Australians speak: what does the government hear?

In the Lowy Institute Poll 2018 (interactive version here) respondents were asked to rate 11 threats to Australia’s vital interests as (1) a critical threat, (2) an important but not critical threat, or (3) not an important threat at all. Here’s the result:

At 58% climate change came third. However, a stubborn 11% thought climate change not a threat at all.

Asked about climate change directly the report says:

    Attitudes about climate change have been undergoing a dramatic reversal over the past six years. The number of Australians who saw global warming as a ‘serious and pressing problem’ about which ‘we should begin taking steps now even if this involves significant costs’ fell from 68% in 2006 to 36% in 2012. Since then, however, concern about global warming has been rising steadily. In 2018, almost six in ten Australians (59%) say global warming is ‘a serious and pressing problem’, up five points since 2017 and 23 points since 2012.

    The issue of climate change and global warming continues to split Australians along generational lines. While a clear majority (70%) of younger Australians aged 18–44 see ‘global warming’ as a ‘serious and pressing problem’, just less than half (49%) of their elders have the same level of concern.

On renewables:

    most Australians have not been persuaded to support coal over renewables for the nation’s energy security. Almost all Australians remain in favour of renewables, rather than coal, as an energy source. In 2018, 84% (up three points since 2017) say ‘the government should focus on renewables, even if this means we may need to invest more in infrastructure to make the system more reliable’. Only 14% say ‘the government should focus on traditional energy sources such as coal and gas, even if this means the environment may suffer to some extent’.

    Even among those who take the most sceptical view about global warming (the 10% who say ‘until we are sure that global warming is really a problem, we should not take any steps that would have economic costs’), 40% favour a focus on renewables. Nine in ten of the rest support a focus on renewables rather than coal, as do 72% of Liberal-National Party supporters. (Emphasis added)

Back in 2016:

    most Australians (88%) agreed that ‘the use of fossil fuels is in decline around the world and Australia should invest more in alternative energy sources or risk being left behind’. Only 53% agreed (45% disagreed) that ‘Australia has an abundant supply of fossil fuels and we should continue to use and export them to keep our economy strong’.

Currently the Energy Security Board (ESB) is scurrying to complete the final version of the National Energy Guarantee (NEG) policy to be voted on by COAG on August 10. A 52-page document was produced last week, with 10 working papers on technical aspects to follow this week. Final feedback is due by July 13.

If the states all agree at COAG then it seems the final hurdle will be the LNP party room.

Giles Parkinson at RenewEconomy has discussed these developments in three articles:

Then there were three interviews on ABC RN’s Breakfast on 26 June in anticipation of a meeting with the government’s backbench energy committee where representatives of despite the urgings of the manufacturing, mining, business and agricultural sectors who supported the NEG, plus an earlier podcast at RenewEconomy:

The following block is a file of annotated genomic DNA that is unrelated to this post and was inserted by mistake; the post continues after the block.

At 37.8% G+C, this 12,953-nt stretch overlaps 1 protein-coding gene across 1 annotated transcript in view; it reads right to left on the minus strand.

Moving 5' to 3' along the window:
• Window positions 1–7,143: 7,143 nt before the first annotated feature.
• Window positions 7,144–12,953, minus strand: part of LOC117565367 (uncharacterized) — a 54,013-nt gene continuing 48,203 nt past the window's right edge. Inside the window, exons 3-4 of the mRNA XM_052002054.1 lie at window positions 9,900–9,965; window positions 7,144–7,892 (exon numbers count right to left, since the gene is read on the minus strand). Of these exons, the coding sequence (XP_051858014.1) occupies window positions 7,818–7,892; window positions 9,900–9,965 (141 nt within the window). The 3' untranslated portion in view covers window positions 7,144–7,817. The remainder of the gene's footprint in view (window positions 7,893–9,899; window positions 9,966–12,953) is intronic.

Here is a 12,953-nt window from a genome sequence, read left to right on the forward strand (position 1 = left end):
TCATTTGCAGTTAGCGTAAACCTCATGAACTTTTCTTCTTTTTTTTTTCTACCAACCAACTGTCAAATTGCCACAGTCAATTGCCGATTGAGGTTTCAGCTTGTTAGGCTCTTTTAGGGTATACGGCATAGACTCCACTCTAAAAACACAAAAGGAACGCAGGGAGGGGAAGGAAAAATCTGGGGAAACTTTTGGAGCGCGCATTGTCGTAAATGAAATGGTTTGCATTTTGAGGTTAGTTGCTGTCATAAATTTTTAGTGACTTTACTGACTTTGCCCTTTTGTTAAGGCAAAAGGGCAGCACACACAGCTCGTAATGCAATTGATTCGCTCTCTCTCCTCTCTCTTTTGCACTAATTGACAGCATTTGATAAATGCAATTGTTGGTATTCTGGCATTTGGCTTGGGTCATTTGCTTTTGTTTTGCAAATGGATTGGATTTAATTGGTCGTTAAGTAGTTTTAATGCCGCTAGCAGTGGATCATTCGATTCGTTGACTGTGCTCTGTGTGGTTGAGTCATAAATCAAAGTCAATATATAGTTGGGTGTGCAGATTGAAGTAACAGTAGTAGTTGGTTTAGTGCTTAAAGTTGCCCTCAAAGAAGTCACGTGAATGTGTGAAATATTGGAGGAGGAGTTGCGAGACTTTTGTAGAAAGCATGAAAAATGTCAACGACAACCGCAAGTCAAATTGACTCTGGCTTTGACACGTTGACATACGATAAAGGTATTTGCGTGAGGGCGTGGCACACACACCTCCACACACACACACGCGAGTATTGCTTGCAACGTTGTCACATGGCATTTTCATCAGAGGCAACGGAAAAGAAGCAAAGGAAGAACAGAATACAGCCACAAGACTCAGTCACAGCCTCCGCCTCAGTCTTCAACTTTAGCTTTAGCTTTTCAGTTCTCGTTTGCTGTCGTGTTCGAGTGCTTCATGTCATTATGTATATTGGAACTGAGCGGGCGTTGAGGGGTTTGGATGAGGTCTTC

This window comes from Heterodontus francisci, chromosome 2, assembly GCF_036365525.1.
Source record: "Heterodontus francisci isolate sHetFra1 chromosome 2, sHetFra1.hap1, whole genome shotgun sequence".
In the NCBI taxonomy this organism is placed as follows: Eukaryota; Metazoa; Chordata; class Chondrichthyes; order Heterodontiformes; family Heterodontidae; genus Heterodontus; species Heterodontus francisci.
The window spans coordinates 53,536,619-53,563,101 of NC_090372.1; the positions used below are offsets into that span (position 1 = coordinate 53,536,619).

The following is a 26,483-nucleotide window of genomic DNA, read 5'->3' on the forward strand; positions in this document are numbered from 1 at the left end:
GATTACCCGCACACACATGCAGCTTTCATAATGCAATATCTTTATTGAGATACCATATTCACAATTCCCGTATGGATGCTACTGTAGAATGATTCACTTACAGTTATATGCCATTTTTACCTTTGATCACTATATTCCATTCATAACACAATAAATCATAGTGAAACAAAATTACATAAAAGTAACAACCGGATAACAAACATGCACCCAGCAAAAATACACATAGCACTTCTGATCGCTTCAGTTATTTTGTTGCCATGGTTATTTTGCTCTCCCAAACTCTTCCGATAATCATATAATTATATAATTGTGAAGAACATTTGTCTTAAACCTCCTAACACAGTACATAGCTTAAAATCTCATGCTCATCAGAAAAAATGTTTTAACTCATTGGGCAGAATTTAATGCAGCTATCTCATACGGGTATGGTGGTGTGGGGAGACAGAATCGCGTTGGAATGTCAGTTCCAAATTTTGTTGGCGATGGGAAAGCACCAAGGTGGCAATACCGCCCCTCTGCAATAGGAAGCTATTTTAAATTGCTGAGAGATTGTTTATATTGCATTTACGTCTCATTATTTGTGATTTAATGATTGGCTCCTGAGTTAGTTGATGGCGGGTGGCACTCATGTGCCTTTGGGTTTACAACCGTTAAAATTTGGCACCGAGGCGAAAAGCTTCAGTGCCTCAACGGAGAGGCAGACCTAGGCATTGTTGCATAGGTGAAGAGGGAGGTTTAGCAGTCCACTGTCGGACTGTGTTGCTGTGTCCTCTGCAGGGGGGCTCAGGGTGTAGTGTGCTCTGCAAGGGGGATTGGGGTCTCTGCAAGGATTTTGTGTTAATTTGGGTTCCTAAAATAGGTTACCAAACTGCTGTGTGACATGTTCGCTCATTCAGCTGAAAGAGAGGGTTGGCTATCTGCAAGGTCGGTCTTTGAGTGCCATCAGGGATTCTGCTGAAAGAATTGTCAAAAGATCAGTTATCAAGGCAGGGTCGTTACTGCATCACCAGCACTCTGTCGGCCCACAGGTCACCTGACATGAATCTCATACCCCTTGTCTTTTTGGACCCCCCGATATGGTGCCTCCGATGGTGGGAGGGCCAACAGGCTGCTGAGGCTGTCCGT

See also my earlier post NEG: the plan to do less than nothing.

To cut to the chase, Mark Butler says Labor is concerned that the NEG do no harm, and that it can be ramped up to a meaningful target if Labor attains power. He reminds us that Labor’s target of a 45% reduction by 2030 is for the whole economy. In order to achieve this the electricity sector must do more than its arithmetical share.

It seems clear from the Parkinson articles that the NEG is designed to do actual harm, essentially to give existing and new coal and gas their best chance (Frydenberg actually says it), to put renewable energy in a deep freeze for 10 years, and to give ‘business certainty’ by legislating to prevent a future government from increasing targets.

Bongiorno says that Frydenberg is walking on eggshells under threat that a bunch of Liberals and half the National Party will cross the floor if they don’t get what they want. This, apparently, is an overt commitment to coal.

Some of the provisions are weird.

Responsibility for meeting targets will be assigned to the retailers, not to the generators. It appears that there will be penalties for over-achievement. This seems to imply that retailers may be unable to buy available renewable energy if it exceeds the target.

Tell me this is not true. It seems like an invitation to go off-grid for those companies able to do so.

Then there is something about what retailer are buying and for what price will be on a closed registry.

If states choose “irresponsible” targets, above the 26% Paris commitment, then other states will be able to underachieve by the same amount.

Tony Abbott is right, we should not have joined the Paris Accord. The external affairs powers of the Commonwealth deals them into the game. If I’m right and electricity is a state responsibility under the Constitution, we would all be better off if the Commonwealth butted out.

David Leitch in NEG: Irrelevant at best, harmful at worst says:

    The NEG does nothing: It won’t lower prices, it won’t reduce the large gentailer influence, it won’t bring about the new investment required … it has no commitment to change. In short, it’s fraud as far as policy goes, or at best, a fix.